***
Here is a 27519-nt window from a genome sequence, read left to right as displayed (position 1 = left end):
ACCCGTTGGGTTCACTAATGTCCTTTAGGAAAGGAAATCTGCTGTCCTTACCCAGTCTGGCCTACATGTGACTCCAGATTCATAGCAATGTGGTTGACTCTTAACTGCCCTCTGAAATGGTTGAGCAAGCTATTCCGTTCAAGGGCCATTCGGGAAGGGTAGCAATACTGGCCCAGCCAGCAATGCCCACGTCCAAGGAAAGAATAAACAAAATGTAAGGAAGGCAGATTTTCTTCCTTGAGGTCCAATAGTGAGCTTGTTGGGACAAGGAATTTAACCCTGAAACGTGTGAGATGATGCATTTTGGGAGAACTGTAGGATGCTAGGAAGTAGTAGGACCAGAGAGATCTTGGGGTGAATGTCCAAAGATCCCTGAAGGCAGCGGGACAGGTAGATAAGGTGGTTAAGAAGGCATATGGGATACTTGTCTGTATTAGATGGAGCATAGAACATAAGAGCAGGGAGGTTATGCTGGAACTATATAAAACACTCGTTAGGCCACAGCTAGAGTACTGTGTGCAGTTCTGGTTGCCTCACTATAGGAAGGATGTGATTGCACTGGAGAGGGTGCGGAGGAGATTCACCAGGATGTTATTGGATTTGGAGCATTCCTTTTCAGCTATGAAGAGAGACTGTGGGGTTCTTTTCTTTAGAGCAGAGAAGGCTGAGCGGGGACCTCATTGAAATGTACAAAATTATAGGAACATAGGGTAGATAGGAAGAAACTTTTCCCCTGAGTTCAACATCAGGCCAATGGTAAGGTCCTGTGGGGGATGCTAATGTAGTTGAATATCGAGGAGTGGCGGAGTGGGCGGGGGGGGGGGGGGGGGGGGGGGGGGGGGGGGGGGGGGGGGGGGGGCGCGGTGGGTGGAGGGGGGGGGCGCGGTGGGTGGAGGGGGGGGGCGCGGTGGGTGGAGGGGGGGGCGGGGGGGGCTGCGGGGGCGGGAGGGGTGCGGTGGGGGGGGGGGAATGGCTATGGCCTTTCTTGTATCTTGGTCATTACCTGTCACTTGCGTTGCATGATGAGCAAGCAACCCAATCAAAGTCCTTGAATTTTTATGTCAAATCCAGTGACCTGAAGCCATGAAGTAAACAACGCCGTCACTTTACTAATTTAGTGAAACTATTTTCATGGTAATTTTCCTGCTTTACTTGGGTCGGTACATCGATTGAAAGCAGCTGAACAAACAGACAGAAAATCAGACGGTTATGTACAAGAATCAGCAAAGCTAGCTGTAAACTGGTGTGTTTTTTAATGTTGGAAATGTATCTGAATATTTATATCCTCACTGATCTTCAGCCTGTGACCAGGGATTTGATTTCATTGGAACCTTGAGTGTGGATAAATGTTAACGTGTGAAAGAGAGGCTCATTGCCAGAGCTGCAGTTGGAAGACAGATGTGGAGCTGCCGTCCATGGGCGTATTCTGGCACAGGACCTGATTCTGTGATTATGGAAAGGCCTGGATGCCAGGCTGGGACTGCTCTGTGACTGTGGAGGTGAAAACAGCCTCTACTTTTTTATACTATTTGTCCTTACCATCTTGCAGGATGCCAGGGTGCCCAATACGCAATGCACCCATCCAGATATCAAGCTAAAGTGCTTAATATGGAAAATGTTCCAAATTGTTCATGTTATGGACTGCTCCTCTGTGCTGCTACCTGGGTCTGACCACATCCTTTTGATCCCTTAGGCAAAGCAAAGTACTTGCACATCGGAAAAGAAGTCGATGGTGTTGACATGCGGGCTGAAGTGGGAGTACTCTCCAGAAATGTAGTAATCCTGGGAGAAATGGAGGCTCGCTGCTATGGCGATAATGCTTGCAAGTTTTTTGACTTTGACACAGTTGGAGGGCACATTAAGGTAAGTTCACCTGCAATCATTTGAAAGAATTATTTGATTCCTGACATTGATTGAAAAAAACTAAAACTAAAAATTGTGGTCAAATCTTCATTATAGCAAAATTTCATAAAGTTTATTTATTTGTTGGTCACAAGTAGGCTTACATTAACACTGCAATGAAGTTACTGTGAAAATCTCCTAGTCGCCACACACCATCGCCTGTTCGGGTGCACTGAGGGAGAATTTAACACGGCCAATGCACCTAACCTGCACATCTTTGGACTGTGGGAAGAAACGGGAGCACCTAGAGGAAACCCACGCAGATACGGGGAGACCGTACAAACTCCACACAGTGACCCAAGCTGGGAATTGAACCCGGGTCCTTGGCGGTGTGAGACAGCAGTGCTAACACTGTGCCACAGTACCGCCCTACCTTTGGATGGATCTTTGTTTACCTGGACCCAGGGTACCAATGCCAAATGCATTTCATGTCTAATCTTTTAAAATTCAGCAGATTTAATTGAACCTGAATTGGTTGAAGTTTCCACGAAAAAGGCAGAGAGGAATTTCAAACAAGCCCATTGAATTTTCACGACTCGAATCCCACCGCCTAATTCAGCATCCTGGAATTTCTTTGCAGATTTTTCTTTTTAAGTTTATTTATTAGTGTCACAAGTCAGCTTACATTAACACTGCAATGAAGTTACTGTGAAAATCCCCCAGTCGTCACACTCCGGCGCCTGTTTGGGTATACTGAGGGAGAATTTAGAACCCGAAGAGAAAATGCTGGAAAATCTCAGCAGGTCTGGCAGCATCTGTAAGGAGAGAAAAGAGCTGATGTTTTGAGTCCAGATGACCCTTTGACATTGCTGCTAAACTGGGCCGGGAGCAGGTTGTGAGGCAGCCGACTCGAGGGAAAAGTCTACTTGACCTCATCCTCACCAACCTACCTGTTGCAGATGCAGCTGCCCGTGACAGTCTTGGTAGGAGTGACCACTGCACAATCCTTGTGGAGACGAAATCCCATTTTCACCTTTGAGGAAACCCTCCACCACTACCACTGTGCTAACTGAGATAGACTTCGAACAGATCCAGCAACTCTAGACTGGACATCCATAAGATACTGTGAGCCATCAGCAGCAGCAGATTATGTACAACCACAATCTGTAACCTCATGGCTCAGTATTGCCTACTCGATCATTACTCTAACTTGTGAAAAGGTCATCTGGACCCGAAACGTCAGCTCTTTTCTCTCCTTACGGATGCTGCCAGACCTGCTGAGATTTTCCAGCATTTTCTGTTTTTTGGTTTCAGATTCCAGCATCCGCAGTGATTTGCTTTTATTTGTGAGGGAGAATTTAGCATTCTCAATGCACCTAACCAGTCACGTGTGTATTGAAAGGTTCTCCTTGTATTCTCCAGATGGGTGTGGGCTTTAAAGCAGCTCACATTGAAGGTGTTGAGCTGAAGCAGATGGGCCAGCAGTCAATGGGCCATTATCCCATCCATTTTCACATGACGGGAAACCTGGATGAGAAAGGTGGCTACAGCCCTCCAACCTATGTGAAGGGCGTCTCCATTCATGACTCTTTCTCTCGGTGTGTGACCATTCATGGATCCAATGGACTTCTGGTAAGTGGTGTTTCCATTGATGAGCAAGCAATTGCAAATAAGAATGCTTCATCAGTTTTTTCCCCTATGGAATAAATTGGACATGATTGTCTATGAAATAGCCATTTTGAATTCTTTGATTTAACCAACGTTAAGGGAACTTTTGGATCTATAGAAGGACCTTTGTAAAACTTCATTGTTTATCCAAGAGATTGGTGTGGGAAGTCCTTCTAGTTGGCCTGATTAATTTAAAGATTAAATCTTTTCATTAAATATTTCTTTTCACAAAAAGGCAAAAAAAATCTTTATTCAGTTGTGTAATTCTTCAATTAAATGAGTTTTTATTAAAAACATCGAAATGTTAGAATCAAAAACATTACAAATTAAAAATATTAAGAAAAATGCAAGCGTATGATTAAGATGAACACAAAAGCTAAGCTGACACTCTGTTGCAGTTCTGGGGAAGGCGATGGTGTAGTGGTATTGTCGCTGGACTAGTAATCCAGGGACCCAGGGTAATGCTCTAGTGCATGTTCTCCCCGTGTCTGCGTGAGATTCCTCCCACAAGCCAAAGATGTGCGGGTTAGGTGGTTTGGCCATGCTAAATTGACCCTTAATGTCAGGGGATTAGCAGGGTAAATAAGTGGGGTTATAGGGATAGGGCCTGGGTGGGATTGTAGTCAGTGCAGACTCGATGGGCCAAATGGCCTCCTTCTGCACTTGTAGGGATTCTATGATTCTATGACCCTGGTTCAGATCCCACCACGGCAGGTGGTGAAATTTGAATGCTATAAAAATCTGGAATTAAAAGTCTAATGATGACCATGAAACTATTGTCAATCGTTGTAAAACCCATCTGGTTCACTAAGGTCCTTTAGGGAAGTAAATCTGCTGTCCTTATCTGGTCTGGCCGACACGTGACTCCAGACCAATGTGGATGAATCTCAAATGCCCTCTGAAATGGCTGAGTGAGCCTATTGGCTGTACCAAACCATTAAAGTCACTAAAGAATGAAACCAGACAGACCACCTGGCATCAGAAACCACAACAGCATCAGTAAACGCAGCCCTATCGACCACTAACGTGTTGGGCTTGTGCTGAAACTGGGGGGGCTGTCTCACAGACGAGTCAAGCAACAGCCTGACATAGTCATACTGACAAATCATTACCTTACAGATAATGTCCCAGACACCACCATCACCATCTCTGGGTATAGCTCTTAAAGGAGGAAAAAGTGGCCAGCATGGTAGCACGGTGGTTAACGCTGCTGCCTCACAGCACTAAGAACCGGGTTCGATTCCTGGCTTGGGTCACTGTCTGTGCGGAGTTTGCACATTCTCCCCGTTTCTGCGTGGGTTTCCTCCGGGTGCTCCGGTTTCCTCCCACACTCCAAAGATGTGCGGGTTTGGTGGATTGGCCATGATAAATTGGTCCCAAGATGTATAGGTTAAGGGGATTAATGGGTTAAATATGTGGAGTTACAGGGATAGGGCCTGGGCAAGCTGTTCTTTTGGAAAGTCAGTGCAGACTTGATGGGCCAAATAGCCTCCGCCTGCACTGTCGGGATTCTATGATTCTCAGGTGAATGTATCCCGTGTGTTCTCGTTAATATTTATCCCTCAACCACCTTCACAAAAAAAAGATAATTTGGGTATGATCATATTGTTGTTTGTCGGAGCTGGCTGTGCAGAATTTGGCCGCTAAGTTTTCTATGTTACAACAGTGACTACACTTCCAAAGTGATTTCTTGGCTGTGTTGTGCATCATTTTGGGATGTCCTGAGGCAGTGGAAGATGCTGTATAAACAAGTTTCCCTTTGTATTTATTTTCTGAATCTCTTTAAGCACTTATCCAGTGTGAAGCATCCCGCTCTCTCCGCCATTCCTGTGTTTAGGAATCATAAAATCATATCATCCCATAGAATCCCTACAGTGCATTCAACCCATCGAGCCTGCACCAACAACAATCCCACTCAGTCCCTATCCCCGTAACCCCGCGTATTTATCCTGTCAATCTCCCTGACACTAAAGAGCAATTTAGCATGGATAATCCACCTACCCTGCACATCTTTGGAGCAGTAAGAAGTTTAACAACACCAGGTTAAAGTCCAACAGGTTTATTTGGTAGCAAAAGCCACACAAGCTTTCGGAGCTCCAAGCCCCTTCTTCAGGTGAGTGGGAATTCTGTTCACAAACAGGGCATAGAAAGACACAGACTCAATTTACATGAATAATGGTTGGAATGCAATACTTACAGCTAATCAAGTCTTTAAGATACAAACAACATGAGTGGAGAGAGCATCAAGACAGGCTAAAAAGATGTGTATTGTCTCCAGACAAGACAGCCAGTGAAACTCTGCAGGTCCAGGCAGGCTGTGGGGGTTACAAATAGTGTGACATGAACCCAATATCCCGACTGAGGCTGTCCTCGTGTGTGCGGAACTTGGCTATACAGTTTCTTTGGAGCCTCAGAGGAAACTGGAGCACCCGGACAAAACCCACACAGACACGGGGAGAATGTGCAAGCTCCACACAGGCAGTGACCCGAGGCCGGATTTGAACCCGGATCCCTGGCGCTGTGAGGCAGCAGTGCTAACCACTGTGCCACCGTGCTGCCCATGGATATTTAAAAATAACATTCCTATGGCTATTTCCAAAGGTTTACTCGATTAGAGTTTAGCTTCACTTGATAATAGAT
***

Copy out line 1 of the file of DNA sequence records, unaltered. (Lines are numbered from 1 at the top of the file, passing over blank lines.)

Here is a 27519-nt window from a genome sequence, read left to right as displayed (position 1 = left end):